Historical Plaque Properties


Edward Kane - Mason
243 Queen Street
Stratford, ON

Edward Kane was born on March 30, 1827 in the tiny village of Newtownstewart, which is located at the confluence of the Strule and Owenkillen Rivers and is overlooked by two hills, uniquely named Bessy Bell and Mary Gray, in the County Tyrone, Northern Ireland. He was the son of John Edward Kane and Anna McAleer.

Like many of their countrymen who would follow during the “Great Famine”, the Kane family made the momentous decision to seek a better life and set sail for Canada in 1842.  In 1843 John signed a lease to farm 80 acres of land on Concession 5, Lot 2 in the Gore of Downie Township in Perth County.

On February 3, 1850, Edward married Susanna McFadden at St. Joseph’s Church in Stratford. She was the daughter of Hugh McFadden and Mary Keon. Their first child, Elisabeth, was born on September 2, 1850. Sadly, Elizabeth died sometime before 1852, likely succumbing to one of a number of childhood diseases that accounted for a high infant mortality rate, at the time. The couple’s second child, Patrick, was born February 5, 1852. But tragedy again struck the young family when Susanna died, perhaps during childbirth, which was not uncommon, or not long after Patrick was born.

Left as a single parent, Edward decided to marry a second time and wed Susan McGuire on January 21, 1856 at Stratford’s St. Joseph’s Church. She was born on October 8, 1837 in Ireland, the daughter of Roger McGuire. Susan emigrated to Canada in 1846 with her family.  She and Edward had at least nine children: John Edward (b. 1856); Hugh (b. 1857); James Henry (b.1858); Francis Edward (b. 1860); Susanna (b. 1863); Owen (b. 1865); Charles (b.1867); Katherine (b. 1868); and Ellen (b.1873). Two of their children, Susanna, who was born ten years after the death of Edward’s first wife and named in her memory appears to have died in childhood according to a comparison of census data as did their last child Charles.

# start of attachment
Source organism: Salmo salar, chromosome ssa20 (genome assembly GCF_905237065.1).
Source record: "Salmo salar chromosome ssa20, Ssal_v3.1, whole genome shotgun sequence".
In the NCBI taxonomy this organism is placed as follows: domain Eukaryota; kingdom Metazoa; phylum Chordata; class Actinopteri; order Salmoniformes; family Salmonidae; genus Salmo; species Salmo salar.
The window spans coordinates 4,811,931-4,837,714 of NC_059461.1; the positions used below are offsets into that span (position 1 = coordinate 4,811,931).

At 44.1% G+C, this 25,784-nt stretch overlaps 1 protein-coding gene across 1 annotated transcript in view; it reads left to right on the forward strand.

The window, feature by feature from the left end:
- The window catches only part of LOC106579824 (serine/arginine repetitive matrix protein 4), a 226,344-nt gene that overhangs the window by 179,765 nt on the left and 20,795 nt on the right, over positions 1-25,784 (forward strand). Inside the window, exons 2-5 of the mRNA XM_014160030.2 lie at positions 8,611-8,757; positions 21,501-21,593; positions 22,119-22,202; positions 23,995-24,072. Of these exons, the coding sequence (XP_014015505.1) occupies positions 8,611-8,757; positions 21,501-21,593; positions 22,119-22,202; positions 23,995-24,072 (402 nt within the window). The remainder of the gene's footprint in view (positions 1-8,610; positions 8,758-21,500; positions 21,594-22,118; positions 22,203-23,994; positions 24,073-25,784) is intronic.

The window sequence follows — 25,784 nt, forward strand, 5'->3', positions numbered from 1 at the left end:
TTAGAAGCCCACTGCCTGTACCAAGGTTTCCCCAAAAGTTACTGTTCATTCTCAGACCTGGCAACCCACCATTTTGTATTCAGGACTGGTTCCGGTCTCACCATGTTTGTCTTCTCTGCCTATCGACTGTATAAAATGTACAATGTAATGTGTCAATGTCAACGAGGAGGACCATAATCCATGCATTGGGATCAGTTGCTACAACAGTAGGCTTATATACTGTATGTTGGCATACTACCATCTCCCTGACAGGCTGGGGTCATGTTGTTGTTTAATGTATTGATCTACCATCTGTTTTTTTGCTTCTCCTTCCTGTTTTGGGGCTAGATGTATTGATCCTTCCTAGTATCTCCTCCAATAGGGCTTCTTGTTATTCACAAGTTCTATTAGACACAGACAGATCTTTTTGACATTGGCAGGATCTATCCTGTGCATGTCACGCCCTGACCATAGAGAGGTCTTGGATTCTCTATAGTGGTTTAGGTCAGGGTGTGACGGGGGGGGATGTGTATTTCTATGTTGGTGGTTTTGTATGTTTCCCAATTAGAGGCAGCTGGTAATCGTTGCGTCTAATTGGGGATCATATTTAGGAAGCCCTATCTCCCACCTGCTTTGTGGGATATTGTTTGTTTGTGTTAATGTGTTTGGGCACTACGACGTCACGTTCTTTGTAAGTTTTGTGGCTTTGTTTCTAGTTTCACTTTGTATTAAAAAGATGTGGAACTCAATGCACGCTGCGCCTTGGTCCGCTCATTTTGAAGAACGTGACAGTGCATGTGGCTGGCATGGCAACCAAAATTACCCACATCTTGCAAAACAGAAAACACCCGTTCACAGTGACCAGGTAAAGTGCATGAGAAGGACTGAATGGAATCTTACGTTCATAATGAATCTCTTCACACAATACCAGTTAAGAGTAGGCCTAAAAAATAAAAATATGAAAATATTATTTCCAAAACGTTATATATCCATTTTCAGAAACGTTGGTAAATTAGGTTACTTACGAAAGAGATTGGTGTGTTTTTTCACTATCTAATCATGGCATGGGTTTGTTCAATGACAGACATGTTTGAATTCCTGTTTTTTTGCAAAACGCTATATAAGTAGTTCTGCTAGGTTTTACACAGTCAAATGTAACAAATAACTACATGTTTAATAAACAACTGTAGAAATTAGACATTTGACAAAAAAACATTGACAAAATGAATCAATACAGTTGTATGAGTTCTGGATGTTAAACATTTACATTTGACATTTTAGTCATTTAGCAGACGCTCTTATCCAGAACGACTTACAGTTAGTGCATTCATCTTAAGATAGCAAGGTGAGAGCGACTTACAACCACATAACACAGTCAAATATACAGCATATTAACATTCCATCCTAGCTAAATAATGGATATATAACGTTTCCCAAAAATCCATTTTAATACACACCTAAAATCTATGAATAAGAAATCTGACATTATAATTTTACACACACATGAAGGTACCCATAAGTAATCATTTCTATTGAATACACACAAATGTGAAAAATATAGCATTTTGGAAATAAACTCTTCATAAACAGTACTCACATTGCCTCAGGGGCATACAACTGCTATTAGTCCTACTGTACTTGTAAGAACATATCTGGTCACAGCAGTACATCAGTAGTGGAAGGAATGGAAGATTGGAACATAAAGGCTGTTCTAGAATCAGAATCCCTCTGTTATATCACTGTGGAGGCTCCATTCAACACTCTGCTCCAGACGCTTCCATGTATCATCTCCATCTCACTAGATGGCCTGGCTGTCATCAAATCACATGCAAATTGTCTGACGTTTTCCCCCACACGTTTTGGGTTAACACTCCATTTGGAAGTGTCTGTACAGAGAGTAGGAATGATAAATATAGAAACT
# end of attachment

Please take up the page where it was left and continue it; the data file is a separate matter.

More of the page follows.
A mason by trade, Edward built a new house at 243 Queen Street to provide a better home for Susan and his family, which was a step-up from their single storey log house in Downie Township. One can also suspect that Edward wished to take advantage of the construction boom started by the expansion of the Grand Trunk Railway in Stratford and the high demand for tradesmen such as himself.

The couple lived on Queen Street until their move to a house at 24 Huntingdon Avenue in the mid-1880s where they lived until Susan’s death in March 1915. Following her death, Edward went to live at the House of Refuge, a senior’s residence, which was built on the current site of Spruce Lodge. He died on March 3, 1920 and is buried in Avondale Cemetery alongside Susan and other members of the family.